An obsession can be dangerous. It can distract you from things that are important in life. But an obsession can also motivate you, to explore, discover and create.
For the last several days a group of men who share a singular obsession with turtles have been swimming in creeks and springs of Central Texas.
By the end of this story three guys get bitten by turtles, and a turtle gets a tattoo. But it begins with Andrew Walde, sitting at a picnic table in Texas and reflecting on his childhood in Northern Ontario, Canada.“I grew up in a turtleless world. Every time I traveled I got to see turtles, but never at home,” he says. “Here I am 20 years later, leading an international group doing turtle work all over the world.”
On this September day, turtle work has brought him to the County Line Bar-B-Q restaurant on Lake Austin. The restaurant sits along Bull Creek, a creek that’s teeming with turtles. Diners often get up from their barbecue, wander down to the dock and throw bread into the water to feed them.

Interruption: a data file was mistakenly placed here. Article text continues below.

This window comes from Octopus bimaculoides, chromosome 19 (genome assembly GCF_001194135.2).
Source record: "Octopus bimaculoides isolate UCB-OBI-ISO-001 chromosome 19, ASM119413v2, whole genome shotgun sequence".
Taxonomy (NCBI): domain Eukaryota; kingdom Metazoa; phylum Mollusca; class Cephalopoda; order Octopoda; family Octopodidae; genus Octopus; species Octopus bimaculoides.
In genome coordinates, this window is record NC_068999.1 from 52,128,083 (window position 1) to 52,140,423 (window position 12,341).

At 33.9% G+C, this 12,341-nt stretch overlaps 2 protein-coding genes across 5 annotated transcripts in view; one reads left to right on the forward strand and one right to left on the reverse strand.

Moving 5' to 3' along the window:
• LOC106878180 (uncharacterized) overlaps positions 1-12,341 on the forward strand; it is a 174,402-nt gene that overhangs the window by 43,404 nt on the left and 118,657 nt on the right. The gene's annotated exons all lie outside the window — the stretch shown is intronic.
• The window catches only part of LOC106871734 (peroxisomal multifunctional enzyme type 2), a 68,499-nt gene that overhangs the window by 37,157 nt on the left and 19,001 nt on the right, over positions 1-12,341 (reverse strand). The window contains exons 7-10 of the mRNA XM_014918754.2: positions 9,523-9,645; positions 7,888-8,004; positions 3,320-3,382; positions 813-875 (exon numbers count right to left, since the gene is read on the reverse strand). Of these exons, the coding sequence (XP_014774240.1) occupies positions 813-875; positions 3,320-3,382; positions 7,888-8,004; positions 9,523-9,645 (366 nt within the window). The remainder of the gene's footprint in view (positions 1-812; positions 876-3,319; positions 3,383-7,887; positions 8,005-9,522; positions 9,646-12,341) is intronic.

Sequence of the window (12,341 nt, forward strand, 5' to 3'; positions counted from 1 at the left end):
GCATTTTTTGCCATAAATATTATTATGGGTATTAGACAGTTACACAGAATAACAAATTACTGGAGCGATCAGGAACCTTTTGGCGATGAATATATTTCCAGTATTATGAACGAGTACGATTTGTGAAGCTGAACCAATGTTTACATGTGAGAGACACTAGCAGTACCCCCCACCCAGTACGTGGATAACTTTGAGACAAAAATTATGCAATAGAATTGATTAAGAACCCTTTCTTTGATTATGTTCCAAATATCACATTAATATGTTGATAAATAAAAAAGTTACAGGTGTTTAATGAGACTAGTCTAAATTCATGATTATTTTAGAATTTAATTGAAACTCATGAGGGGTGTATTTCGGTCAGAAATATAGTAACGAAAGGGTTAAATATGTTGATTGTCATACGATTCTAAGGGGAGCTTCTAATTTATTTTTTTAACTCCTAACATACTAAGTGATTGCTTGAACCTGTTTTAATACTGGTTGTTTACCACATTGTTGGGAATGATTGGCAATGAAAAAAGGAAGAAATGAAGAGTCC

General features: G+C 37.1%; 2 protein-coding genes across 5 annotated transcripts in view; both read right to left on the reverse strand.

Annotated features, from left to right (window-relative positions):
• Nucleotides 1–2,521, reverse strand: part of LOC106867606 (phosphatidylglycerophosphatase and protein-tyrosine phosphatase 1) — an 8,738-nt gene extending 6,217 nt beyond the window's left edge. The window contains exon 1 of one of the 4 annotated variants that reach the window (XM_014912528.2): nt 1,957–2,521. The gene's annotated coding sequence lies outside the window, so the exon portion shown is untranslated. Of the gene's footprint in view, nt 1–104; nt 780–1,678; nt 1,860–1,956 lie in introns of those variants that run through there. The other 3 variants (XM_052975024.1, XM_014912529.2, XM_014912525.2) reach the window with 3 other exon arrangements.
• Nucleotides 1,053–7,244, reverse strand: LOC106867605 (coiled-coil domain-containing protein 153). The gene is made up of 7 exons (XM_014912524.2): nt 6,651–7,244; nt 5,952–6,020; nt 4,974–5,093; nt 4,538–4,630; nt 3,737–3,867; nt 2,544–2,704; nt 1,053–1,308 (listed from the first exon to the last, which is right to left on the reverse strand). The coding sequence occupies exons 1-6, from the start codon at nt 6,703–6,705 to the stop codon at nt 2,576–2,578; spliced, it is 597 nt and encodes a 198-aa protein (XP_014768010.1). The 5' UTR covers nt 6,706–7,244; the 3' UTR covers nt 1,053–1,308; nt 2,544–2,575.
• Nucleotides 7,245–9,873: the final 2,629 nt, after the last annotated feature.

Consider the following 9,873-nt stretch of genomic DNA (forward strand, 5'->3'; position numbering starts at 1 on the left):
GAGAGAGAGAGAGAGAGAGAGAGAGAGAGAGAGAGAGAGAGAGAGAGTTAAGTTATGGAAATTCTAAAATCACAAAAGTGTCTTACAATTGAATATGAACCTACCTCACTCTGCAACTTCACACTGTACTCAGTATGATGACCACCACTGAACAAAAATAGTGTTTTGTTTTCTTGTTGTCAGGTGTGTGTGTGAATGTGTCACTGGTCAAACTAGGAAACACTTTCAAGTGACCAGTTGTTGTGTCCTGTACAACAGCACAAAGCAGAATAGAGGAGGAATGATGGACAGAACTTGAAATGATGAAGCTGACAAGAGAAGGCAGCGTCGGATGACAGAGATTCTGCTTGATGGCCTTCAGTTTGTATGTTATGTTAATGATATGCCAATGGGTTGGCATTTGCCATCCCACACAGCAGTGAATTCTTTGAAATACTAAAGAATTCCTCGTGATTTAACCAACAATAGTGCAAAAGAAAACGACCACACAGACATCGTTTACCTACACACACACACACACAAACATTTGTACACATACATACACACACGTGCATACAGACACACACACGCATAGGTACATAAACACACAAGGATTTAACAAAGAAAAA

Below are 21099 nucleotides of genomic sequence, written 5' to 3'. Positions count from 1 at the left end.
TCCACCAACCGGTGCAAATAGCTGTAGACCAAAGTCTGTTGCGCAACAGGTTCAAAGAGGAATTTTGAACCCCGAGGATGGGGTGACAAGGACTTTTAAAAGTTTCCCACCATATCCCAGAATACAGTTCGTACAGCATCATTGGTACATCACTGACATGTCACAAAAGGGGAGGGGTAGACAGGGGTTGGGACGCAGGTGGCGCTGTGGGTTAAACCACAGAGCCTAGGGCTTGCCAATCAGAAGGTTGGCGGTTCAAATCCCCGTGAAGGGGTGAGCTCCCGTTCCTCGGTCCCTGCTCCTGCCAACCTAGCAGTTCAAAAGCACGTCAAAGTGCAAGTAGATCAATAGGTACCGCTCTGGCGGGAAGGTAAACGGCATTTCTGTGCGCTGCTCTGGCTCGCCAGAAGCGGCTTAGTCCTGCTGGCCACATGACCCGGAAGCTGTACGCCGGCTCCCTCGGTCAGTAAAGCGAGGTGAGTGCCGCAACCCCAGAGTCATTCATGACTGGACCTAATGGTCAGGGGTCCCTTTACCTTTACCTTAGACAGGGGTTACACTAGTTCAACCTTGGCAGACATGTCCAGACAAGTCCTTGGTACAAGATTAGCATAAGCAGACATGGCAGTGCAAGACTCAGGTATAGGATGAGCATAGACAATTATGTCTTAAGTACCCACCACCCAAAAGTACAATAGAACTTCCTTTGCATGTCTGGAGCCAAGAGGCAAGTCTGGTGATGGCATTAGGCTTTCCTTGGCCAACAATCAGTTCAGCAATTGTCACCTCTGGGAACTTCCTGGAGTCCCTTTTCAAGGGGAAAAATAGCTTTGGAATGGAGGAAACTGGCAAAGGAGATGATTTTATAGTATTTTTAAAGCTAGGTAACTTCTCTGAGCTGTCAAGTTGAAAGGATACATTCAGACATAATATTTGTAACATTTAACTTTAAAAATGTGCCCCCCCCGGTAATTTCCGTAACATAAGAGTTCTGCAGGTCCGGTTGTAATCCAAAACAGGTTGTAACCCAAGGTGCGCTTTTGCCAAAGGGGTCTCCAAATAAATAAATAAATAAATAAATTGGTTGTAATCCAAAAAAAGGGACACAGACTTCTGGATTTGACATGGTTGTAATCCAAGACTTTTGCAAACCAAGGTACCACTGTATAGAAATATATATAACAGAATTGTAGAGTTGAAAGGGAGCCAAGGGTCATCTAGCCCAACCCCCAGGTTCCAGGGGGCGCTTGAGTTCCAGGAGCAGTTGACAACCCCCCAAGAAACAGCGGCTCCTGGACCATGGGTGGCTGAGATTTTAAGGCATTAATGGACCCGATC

Now, the turtles have attracted Walde and the group of self-described “turtle nerds.” Their mission: to tag and microchip as many of the turtles as they can to track the local population.
“Our goal is long-term monitoring of species that are perceived to be abundant,” says Eric Munscher, head of the North American Freshwater Turtle Research Group, a division of the Survival Alliance.
Carl Franklin, a herpetologist from UT-Arlington who has come down to help, has a different spin on it.
“I’m going to go out on a limb and say that science is a nice crutch for a bunch of useless SOBs to get out and have fun on a workday,” he says.
While Munscher stays on shore, Walde, Franklin and others put on snorkels to scour the creek for turtles. Walde is the first one to get snapped.
“He took a chunk out of me!” he laughs as he hauls a mesh bag full of turtles to the dock.
The divers haul in massive amounts of turtles in from the creek, pouring them into buckets, coolers and little blue recycling bins. The idea is to return here over time to see how the turtle population changes.